Maternity discrimination at work – will things ever change?

Maternity discrimination at work – will things ever change?

UK Research and Innovation (UKRI) recently admitted liability for maternity discrimination at work in an Employment Tribunal in a claim brought by its former employee, Dr Lidster. It has been reported that Dr Lidster called UKRI prior to her return to work from maternity leave to be told that it would be “inappropriate” for her to return to the position she held as a senior scientist prior to her maternity leave.  Instead, she was offered a role with diminished responsibilities for four days a week resulting in maternity discrimination at work.

UKRI later informed Dr Lidster that her role no longer existed. However, a colleague sent her a job advert which was effectively the same role as the one she held and the individual who had been employed to cover Dr Lidster’s maternity leave had been offered the post.

Dr Lidster resigned. She brought claims for maternity discrimination at work because of pregnancy and maternity; and detriments relating to pregnancy, childbirth or maternity leave and victimisation. The latter claim was withdrawn by Dr Lidster. 

UKRI admitted liability for maternity discrimination in the workplace. UKRI was ordered to pay the Claimant £23,000 plus interest in compensation. This is a first instance decision, so not binding and remember that every case turns on its own merits.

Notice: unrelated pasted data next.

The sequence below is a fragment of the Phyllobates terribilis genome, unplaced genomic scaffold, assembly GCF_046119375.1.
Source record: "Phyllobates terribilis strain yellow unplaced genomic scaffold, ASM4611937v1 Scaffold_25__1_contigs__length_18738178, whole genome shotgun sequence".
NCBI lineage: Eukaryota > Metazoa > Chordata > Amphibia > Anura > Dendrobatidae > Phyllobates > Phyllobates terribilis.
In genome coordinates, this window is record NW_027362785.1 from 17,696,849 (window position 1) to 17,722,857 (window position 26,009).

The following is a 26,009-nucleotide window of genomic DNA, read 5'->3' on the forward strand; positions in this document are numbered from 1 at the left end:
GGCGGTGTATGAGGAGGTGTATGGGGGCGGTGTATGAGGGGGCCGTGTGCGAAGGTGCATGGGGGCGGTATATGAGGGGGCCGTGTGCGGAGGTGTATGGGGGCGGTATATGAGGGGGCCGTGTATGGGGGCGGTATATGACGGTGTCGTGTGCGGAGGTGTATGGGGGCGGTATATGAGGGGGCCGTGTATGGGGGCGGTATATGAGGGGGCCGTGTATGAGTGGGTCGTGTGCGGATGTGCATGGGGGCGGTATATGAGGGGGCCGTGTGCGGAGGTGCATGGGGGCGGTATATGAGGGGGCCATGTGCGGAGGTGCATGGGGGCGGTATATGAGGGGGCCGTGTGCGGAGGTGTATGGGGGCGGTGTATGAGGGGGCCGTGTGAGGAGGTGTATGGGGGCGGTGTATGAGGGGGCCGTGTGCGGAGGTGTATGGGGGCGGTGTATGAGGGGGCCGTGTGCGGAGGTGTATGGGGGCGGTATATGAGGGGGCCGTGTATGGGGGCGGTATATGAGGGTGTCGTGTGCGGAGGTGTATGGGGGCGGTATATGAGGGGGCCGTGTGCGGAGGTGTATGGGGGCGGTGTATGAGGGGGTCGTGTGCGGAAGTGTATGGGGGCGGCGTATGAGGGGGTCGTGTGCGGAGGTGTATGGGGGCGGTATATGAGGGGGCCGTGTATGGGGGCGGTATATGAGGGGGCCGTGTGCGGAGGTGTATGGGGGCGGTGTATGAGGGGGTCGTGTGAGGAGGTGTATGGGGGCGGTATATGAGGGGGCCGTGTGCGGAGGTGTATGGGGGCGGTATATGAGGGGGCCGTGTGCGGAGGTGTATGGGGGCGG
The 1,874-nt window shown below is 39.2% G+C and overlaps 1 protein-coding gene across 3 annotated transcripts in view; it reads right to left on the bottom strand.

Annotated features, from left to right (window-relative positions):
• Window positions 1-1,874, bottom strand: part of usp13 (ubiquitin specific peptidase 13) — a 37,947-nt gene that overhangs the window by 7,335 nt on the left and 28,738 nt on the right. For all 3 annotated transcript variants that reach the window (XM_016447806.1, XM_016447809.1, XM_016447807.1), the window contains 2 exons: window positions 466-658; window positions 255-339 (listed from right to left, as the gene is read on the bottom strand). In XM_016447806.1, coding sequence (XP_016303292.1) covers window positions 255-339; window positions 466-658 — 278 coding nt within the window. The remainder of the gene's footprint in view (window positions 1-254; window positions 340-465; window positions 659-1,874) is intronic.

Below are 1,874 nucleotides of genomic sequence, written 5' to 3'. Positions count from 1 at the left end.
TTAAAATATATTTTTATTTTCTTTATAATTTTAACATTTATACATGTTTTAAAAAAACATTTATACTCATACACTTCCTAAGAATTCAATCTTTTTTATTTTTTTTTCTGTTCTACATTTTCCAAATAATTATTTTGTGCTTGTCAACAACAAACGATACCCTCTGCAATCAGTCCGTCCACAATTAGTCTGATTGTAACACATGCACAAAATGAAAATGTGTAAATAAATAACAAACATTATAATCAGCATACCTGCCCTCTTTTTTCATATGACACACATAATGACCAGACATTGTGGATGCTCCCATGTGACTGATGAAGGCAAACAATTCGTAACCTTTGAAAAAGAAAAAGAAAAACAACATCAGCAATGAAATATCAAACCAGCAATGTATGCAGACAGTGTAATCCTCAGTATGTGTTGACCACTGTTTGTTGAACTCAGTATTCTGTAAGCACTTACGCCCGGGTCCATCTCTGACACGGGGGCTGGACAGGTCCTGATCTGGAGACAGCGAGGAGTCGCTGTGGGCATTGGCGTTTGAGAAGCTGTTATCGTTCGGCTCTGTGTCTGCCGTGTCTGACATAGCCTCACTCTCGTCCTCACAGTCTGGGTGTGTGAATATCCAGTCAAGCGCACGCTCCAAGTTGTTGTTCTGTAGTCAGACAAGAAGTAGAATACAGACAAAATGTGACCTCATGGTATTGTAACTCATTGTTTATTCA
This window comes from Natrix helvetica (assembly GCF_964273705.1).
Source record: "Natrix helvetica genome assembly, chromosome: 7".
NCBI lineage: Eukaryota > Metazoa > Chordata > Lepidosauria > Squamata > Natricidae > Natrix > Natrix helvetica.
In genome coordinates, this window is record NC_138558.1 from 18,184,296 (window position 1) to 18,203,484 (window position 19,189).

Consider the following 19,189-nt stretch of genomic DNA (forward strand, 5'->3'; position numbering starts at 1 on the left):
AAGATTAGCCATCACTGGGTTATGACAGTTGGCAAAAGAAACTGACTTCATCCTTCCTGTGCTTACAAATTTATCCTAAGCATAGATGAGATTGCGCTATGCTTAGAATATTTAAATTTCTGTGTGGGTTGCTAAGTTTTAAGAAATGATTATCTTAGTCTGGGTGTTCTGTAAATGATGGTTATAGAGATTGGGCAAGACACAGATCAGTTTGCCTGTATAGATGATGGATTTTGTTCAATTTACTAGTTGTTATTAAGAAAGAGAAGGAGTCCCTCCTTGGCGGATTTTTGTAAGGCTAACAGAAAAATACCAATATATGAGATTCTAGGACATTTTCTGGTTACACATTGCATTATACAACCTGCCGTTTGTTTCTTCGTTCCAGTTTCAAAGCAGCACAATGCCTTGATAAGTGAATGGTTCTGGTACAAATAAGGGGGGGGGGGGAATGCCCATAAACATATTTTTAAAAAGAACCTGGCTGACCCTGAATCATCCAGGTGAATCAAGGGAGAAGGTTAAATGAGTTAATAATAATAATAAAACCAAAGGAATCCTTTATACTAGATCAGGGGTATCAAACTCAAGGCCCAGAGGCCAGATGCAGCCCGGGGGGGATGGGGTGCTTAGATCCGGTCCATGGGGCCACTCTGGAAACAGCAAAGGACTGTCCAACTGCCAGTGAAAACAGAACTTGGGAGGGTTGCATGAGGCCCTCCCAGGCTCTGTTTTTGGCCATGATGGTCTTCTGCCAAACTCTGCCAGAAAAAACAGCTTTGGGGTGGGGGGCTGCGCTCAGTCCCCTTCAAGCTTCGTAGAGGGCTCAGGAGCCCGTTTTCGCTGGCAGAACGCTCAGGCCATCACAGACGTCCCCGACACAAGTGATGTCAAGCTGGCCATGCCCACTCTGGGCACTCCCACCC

I find it astonishing that employers continue do this. Having a baby does not make you inept at your job. In fact, I have found since having my daughter I am by far a better employee. Time becomes precious at home and work and so often you get your head down and crack on (with an eye on the clock!).

What rights do you have if you are trying to return to work after maternity leave?

In the simplest of terms where an employee is on maternity leave, she has the right to return to the same role she had before she went on leave if she returns within 26 weeks. However, if an employee takes more than 26 weeks maternity leave and it is not possible for her to return to her previous role, she must be offered a suitable alternative role within the company on the same terms.

This can be a complicated area of employment law.  If you find that you are having trouble returning to work after maternity leave speaking to someone about your rights early on is key. There is a wealth of resources online regarding maternity discrimination at work. There are lots of useful links on our website here. Or you can speak to one of our team if you need assistance.

This blog was written by Joanne Sinclair, Trainee Solicitor, didlaw.